5 Eco-Friendly Yarn Options for Earth Day

In our recent post on eco-friendly knitting and crochet, we shared ten tips for how to green your crafting. Several of those were related to yarn. However, this is a complex topic, so we thought we’d make sure you could learn more about it with a post all about eco-friendly yarn.

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eco-friendly yarn options

What Is Eco-Friendly Yarn?

Some yarn is really bad for the planet. This is due to a combination of the material itself and the practices used to harvest the yarn. For example, as much as you might love acrylic yarn, it can be harmful to the environment and toxic to the people making it. Of course, if you get a more sustainable yarn (such as wool) from a company with bad practices, it might still not be as green as it could be. Nevertheless, the more you learn about eco-friendly yarn options, the more power you’ll have to choose for yourself.

5 Eco-Friendly Yarn Options

Despite the differences in sustainability practices among businesses, you can generally assume that the following five options are relatively eco-friendly yarn:

1. Tencel Yarn

Although not easy to find, this is one of the best eco-friendly yarns for knitting and crochet. It’s made from sustainably grown and harvested eucalyptus trees.

Check out: Tina Tape Yarn by Wool and the Gang

2. Silk Yarn

Silk yarn can be made in an eco-friendly way. It’s not a vegan yarn option, since it’s made by animals (silkworms) but it can be harvested in an earth-friendly manner. Moreover, silk decomposes easily, so it won’t sit in a landfill over time.

Check out: Paton’s Silk Bamboo Yarn which is 70% bamboo and 30% silk.

3. Alpaca Yarn

Many animal fibers need a lot of chemicals to process them into yarn. However, alpaca is naturally lanolin-free. As a result, it doesn’t require that harsh processing. That makes alpaca yarn one of the most eco-friendly yarns made from animal fur.

Check out: Sugar Bush Nanaimo which is an alpaca silk blend.

4. Food Yarn

Did you know that you can get corn yarn, made from the fibers of corn husks? What about banana fiber yarn? And there is soy yarn which comes from the leftovers of tofu production. All of these are eco-friendly yarn options.

Check out: Kaleidoscope Banana Fiber Yarn from Darn Good Yarn

5. Organic Yarn

You can find organic animal yarn (such as organic wool) as well as organic plant yarn (such as organic cotton yarn.) Generally speaking, organic wool comes from humanely-raised sheep living on chemical-free land. Likewise, organic cotton comes from plants that are pesticide-free and not genetically modified. Furthermore, the fiber isn’t chemically processed to make it into yarn. The less chemicals involved in the production, the better for the Earth.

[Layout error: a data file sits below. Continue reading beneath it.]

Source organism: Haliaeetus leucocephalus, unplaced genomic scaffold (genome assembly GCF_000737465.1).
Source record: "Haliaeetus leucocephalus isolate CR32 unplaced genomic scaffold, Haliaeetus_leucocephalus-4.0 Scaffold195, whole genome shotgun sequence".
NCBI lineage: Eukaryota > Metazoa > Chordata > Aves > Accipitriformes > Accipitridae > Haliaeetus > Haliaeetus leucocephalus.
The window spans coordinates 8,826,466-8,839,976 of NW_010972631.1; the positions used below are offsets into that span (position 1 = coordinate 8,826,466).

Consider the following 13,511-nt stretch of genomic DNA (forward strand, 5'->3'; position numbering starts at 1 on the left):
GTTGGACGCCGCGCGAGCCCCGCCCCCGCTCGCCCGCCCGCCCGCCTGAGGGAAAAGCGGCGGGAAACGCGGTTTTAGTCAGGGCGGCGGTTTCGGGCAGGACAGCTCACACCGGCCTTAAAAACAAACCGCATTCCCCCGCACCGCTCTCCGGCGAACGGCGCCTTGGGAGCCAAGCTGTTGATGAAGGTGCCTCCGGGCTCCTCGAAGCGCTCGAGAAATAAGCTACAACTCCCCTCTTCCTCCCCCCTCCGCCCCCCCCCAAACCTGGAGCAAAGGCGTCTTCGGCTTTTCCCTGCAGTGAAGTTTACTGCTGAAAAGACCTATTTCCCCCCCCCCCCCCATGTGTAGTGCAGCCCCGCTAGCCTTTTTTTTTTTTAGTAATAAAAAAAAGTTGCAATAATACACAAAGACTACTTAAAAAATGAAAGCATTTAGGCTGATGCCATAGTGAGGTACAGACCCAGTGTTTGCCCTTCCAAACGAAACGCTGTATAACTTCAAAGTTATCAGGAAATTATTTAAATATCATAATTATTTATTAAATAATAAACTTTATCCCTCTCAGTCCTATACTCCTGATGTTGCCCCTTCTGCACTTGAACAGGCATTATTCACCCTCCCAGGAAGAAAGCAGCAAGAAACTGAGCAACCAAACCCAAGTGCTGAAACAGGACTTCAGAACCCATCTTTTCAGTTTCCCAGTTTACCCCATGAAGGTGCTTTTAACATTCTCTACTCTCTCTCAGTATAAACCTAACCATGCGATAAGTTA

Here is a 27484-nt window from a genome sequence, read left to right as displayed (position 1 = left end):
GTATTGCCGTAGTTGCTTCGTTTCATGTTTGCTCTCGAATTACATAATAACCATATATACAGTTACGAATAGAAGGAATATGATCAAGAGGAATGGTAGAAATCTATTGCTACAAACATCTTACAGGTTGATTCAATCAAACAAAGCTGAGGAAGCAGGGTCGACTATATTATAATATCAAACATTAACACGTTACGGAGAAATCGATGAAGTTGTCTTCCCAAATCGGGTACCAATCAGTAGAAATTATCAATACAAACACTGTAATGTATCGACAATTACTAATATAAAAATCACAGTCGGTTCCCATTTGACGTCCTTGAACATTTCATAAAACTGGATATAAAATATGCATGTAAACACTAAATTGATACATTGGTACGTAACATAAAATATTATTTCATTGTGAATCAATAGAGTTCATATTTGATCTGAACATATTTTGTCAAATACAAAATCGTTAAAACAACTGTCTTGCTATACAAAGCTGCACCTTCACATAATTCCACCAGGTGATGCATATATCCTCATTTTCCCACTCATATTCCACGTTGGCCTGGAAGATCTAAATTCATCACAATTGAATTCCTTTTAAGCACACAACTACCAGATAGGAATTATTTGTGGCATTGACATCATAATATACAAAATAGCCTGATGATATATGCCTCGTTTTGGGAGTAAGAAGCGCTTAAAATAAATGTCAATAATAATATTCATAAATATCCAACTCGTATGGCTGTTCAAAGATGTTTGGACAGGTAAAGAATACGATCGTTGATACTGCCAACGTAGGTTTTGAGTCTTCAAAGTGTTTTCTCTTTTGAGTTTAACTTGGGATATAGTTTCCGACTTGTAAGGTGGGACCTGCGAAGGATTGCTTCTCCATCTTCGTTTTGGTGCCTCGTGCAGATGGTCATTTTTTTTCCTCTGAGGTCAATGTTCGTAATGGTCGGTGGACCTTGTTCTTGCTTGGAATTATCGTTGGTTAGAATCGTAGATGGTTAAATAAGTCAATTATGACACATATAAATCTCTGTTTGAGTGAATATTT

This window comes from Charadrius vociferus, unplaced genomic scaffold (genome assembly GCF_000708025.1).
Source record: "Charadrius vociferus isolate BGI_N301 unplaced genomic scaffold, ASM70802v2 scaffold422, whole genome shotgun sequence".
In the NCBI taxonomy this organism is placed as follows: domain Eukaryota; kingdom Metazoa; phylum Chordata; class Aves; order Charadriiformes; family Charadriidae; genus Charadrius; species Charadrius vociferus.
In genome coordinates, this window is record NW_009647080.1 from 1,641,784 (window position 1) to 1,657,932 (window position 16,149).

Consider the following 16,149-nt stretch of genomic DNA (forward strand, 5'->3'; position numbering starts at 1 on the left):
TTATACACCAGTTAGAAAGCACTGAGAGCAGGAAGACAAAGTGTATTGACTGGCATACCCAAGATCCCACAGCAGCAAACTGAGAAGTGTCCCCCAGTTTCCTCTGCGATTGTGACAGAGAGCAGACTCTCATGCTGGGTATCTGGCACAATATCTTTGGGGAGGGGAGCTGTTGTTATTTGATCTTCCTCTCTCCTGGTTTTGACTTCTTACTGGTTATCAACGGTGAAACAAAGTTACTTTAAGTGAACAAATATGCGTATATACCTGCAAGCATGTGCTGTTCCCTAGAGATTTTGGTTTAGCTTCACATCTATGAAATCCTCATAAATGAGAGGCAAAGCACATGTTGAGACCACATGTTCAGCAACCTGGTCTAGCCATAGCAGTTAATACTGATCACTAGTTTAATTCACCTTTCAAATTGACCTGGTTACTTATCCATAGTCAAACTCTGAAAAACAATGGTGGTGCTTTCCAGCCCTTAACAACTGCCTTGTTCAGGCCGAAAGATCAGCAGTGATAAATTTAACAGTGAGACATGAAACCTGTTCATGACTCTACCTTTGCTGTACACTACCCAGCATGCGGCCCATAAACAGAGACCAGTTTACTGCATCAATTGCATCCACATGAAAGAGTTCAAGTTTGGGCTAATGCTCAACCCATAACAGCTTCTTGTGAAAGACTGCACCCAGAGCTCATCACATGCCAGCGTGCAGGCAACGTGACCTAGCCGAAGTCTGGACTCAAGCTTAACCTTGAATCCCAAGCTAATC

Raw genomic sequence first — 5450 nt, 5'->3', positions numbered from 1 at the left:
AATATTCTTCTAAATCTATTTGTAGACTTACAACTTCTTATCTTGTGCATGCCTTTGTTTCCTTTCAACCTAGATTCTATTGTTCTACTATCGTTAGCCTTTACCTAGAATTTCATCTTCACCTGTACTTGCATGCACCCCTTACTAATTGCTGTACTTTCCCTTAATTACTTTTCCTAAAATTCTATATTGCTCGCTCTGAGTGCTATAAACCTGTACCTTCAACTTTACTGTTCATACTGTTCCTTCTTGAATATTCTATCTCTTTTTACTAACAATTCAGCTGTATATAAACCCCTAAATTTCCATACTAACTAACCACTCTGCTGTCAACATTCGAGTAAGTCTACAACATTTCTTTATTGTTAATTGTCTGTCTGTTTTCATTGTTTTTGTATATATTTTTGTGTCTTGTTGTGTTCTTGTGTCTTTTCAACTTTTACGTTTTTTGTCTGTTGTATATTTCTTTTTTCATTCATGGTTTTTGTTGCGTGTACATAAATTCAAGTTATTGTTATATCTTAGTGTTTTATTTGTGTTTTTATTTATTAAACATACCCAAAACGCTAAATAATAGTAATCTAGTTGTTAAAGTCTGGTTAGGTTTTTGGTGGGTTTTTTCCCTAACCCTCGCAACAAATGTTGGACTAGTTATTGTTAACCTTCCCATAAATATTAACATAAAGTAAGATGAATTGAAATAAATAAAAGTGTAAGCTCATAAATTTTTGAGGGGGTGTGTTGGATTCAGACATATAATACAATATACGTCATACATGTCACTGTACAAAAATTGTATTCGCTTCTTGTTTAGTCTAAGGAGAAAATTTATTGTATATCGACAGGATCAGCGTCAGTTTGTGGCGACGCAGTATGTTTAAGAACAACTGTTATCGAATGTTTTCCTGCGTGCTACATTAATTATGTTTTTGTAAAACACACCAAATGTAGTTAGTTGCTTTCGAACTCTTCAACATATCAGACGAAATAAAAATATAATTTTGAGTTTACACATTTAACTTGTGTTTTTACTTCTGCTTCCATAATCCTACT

Other Tips for Finding Eco-Friendly Yarn

To get started with greening your yarn choices, look for the options above. However, you might also want to consider these tips:

  • Plant yarn is usually more eco-friendly than animal yarn. Consider hemp, jute, linen, nettle, and bamboo. You can also sometimes find paper yarn and cork yarn.
  • Consider using recycled yarn, such as leftover fabric from the fiber industry that has been turned into yarn.
  • Research the companies that you buy yarn from to learn about their sustainability practices.
  • Look for the label that says a yarn is Oeko-Tex certified. It’s free of hundreds of earth-damaging chemicals. One example: Red Heart Bunches of Hugs.

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  1. Aida Hartmann says:

    Hey girl, how are you? Been keeping you and family in my thoughts and prayers.
    Just a quick Thanks for this list Marly, it was very informative! I am one of the rare few who appear to be allergic to synthetic yarns. My hands get very Itchy, red and swollen when working with acrylic yarn for too long. When I wear a sweater or tee made from any type of synthetic yarn, including polyester, I break out in a rash and tend to perspire profusely. Needless to say, the 1970’s and 1980’s was quite difficult for me to find any garment that wasn’t made of polyester! For most of my patterns I try to substitute the acrylic yarn for something comparable in a natural based fiber. Needless to say, yarnsub.com has been my #1 go to for exploring other yarn options.

Marly Bird

The One and Only, Marly

Marly is a knitwear and crochet designer (and yarn addict) that is here to help you learn how to knit and crochet in a way that's fun and approachable.

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